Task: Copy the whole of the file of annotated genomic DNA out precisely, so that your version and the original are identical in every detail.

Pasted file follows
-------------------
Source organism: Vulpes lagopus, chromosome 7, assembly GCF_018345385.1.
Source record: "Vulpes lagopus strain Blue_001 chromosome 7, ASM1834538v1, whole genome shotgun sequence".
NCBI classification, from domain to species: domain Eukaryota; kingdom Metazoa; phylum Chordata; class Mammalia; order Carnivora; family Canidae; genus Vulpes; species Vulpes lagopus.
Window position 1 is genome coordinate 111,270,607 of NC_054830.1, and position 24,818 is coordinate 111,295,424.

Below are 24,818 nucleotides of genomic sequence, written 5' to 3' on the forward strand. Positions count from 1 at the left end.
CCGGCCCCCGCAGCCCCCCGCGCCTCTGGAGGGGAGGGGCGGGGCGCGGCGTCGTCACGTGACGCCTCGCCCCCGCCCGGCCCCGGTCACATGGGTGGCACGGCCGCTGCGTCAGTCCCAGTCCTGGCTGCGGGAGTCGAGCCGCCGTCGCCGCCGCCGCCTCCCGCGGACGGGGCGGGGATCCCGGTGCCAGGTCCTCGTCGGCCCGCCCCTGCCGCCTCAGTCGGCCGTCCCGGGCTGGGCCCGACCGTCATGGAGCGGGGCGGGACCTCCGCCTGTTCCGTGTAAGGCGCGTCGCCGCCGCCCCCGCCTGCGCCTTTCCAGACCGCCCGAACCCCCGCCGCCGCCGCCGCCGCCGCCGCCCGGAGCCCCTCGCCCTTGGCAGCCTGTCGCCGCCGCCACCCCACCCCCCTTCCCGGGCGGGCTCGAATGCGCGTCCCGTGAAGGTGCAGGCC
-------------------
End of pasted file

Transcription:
Source organism: Vulpes lagopus, chromosome 7, assembly GCF_018345385.1.
Source record: "Vulpes lagopus strain Blue_001 chromosome 7, ASM1834538v1, whole genome shotgun sequence".
NCBI classification, from domain to species: domain Eukaryota; kingdom Metazoa; phylum Chordata; class Mammalia; order Carnivora; family Canidae; genus Vulpes; species Vulpes lagopus.
Window position 1 is genome coordinate 111,270,607 of NC_054830.1, and position 24,818 is coordinate 111,295,424.

Below are 24,818 nucleotides of genomic sequence, written 5' to 3' on the forward strand. Positions count from 1 at the left end.
CCGGCCCCCGCAGCCCCCCGCGCCTCTGGAGGGGAGGGGCGGGGCGCGGCGTCGTCACGTGACGCCTCGCCCCCGCCCGGCCCCGGTCACATGGGTGGCACGGCCGCTGCGTCAGTCCCAGTCCTGGCTGCGGGAGTCGAGCCGCCGTCGCCGCCGCCGCCTCCCGCGGACGGGGCGGGGATCCCGGTGCCAGGTCCTCGTCGGCCCGCCCCTGCCGCCTCAGTCGGCCGTCCCGGGCTGGGCCCGACCGTCATGGAGCGGGGCGGGACCTCCGCCTGTTCCGTGTAAGGCGCGTCGCCGCCGCCCCCGCCTGCGCCTTTCCAGACCGCCCGAACCCCCGCCGCCGCCGCCGCCGCCGCCGCCCGGAGCCCCTCGCCCTTGGCAGCCTGTCGCCGCCGCCACCCCACCCCCCTTCCCGGGCGGGCTCGAATGCGCGTCCCGTGAAGGTGCAGGCC